Day 6: Up at 6 AM. Wind is not blowing. Forecast says not too bad today. Great! Quick cookie and coffee breakfast. Load cooler with soft drinks and ice and leeches and night crawlers. Check gas. Check rods and reels. All seems in order. Load Dixie in boat and we’re off for a full day fishing. Go through channel and under Highway 200 bridge. Now in Walker Bay. Find great hump and discover I left tackle box with walleye gear on dock. Dixie says nothing (44 years experience teaches a few things). I recommend we fish with what we have. Dixie concurs with a smirk.
NRX rod is amazing. Never felt anything like it. Swear I can feel sand grains. Great rod with CI4-2500 and 6 lb fluoro line. No matter, no bites, no thumps, nada. We move from rocks to weed lines to sand. Zip. Wind comes up around 2 PM. Fight it for a while, but lake is getting VERY rough. No fun. Dixie suggests back to Shingobee Bay. I agree. We find nice little bowl bay off main bay. Casting crankbaits for northern pike. OUCH! I hook Dixie in face with Megabass X-70 lure! She’s calm. No screaming. Pissed off, but no screaming. I of all people do not have a fish hook removal kit with me. Use luggage tag string from tackle box. Success! Can’t even see where hook was. Dixie (sternly) tells me that’s “one”. She now has a “mulligan” if she ever hooks me. I am told I will not get mad or curse. Agreed.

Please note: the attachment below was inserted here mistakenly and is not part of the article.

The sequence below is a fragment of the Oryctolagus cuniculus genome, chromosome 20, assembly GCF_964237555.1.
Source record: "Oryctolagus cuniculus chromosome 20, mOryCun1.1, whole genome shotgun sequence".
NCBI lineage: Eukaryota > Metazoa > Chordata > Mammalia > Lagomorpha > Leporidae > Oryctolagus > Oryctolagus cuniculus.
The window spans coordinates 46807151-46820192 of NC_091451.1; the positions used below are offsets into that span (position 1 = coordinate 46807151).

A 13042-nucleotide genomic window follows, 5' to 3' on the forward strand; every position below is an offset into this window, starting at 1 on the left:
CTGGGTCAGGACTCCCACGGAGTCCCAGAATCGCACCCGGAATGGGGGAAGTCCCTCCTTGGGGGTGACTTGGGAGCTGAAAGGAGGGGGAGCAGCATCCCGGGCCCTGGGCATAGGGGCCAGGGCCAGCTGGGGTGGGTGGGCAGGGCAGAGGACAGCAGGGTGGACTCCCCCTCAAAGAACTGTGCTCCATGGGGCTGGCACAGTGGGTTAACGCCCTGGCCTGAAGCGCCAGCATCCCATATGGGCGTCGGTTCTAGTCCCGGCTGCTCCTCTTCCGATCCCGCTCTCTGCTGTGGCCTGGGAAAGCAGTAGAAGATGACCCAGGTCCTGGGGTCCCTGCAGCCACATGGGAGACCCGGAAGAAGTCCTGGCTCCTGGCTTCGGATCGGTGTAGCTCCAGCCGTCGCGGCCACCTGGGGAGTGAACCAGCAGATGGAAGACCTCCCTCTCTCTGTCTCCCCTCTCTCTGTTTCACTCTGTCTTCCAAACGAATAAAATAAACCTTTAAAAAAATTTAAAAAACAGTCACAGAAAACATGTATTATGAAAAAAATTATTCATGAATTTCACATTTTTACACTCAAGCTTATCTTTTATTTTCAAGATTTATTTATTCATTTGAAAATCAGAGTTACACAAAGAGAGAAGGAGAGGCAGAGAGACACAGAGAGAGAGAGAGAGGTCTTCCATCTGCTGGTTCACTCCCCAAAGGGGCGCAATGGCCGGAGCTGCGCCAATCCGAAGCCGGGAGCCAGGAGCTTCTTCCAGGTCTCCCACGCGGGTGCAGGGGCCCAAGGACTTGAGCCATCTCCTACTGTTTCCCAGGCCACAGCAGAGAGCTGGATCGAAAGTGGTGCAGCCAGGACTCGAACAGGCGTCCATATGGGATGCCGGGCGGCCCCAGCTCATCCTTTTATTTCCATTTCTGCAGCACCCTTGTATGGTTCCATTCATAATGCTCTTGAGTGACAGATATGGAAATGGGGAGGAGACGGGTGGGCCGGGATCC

Face hook ends fishing. Beer drinking begins. Hamburgers, homemade cucumbers and onions, French fries. Long day. Lucky day. Great wife.
Day 7: Wake up to lightning and thunder and heavy rain. Temperature about 55. Decide to answer some emails, pay bills on line, call kids, basically goof off until weather clears. Dixie fixes nice breakfast. Her face is fine, looks beautiful as normal. Chipmunk playing on porch. Like dry roasted (unsalted) peanuts (so do bears, but that’s another story). Come to think of it our dog Al (Alvin) is named after a chipmunk. How coincidental….
Dixie heads to town for ice and minnows. Say she doesn’t care what locals say, minnows catch fish best. Can’t really disagree. Fish in the afternoon, but weather has really messed the bite up. Minnows no help. Tomorrow is supposed to be beautiful, so we are optimistic. I sit on cabin boat dock and catch small erch. Deep hooked, so he’s a gonner. Swims away but floating. Now this is when an amazing sight takes place. Female and malke bald eagle spy fish. Only about 50 yards away from me. They both screach
Day 8: 51 degrees at 6 AM Beautiful north woods morning. Finally have coffee figured out and it’s awesome. Dixie sleeps in, so we’re not on the lake until 9 AM. Head for Cedar Point where “everybody catches walleye there”. Light wind, no clouds. Perfect. Try minnows, leeches, worms with several rigs. Nothing. Wind comes up. We back troll. Nothing. Move and move and move. Decide to try a spot with less wind.